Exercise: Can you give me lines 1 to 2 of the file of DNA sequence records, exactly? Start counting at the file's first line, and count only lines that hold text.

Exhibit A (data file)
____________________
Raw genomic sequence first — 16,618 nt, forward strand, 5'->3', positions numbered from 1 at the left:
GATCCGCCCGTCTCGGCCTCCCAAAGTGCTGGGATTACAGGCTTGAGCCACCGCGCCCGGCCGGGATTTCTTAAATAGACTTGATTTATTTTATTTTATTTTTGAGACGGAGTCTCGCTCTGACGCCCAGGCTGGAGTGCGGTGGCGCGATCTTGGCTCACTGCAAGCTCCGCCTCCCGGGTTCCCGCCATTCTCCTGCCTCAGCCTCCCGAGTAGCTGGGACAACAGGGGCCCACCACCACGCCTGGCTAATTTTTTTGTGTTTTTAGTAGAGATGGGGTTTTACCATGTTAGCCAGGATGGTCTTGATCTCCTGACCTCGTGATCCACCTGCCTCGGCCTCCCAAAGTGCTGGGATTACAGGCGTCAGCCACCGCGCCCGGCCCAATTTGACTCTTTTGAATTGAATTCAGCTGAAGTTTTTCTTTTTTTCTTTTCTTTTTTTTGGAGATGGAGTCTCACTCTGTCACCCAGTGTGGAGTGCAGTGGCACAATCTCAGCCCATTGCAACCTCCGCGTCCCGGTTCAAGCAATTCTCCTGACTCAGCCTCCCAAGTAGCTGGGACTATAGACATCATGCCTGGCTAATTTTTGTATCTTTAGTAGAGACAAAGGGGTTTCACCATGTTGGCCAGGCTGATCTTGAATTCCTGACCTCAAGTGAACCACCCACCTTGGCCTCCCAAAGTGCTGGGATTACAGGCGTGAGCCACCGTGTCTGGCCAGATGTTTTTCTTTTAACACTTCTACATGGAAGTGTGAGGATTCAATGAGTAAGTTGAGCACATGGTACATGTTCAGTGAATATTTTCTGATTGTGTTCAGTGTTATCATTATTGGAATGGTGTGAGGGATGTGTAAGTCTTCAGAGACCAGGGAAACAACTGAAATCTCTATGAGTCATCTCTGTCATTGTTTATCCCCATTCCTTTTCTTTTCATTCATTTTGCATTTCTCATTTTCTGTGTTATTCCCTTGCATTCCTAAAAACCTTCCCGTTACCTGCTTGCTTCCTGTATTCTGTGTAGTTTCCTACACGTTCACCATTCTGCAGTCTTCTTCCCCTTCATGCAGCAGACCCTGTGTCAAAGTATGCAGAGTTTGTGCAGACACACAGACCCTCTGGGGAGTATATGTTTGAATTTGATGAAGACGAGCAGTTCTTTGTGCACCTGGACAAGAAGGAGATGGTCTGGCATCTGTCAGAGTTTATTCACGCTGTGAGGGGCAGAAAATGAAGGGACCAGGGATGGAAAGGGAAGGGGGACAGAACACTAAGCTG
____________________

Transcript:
Raw genomic sequence first — 16,618 nt, forward strand, 5'->3', positions numbered from 1 at the left:
GATCCGCCCGTCTCGGCCTCCCAAAGTGCTGGGATTACAGGCTTGAGCCACCGCGCCCGGCCGGGATTTCTTAAATAGACTTGATTTATTTTATTTTATTTTTGAGACGGAGTCTCGCTCTGACGCCCAGGCTGGAGTGCGGTGGCGCGATCTTGGCTCACTGCAAGCTCCGCCTCCCGGGTTCCCGCCATTCTCCTGCCTCAGCCTCCCGAGTAGCTGGGACAACAGGGGCCCACCACCACGCCTGGCTAATTTTTTTGTGTTTTTAGTAGAGATGGGGTTTTACCATGTTAGCCAGGATGGTCTTGATCTCCTGACCTCGTGATCCACCTGCCTCGGCCTCCCAAAGTGCTGGGATTACAGGCGTCAGCCACCGCGCCCGGCCCAATTTGACTCTTTTGAATTGAATTCAGCTGAAGTTTTTCTTTTTTTCTTTTCTTTTTTTTGGAGATGGAGTCTCACTCTGTCACCCAGTGTGGAGTGCAGTGGCACAATCTCAGCCCATTGCAACCTCCGCGTCCCGGTTCAAGCAATTCTCCTGACTCAGCCTCCCAAGTAGCTGGGACTATAGACATCATGCCTGGCTAATTTTTGTATCTTTAGTAGAGACAAAGGGGTTTCACCATGTTGGCCAGGCTGATCTTGAATTCCTGACCTCAAGTGAACCACCCACCTTGGCCTCCCAAAGTGCTGGGATTACAGGCGTGAGCCACCGTGTCTGGCCAGATGTTTTTCTTTTAACACTTCTACATGGAAGTGTGAGGATTCAATGAGTAAGTTGAGCACATGGTACATGTTCAGTGAATATTTTCTGATTGTGTTCAGTGTTATCATTATTGGAATGGTGTGAGGGATGTGTAAGTCTTCAGAGACCAGGGAAACAACTGAAATCTCTATGAGTCATCTCTGTCATTGTTTATCCCCATTCCTTTTCTTTTCATTCATTTTGCATTTCTCATTTTCTGTGTTATTCCCTTGCATTCCTAAAAACCTTCCCGTTACCTGCTTGCTTCCTGTATTCTGTGTAGTTTCCTACACGTTCACCATTCTGCAGTCTTCTTCCCCTTCATGCAGCAGACCCTGTGTCAAAGTATGCAGAGTTTGTGCAGACACACAGACCCTCTGGGGAGTATATGTTTGAATTTGATGAAGACGAGCAGTTCTTTGTGCACCTGGACAAGAAGGAGATGGTCTGGCATCTGTCAGAGTTTATTCACGCTGTGAGGGGCAGAAAATGAAGGGACCAGGGATGGAAAGGGAAGGGGGACAGAACACTAAGCTG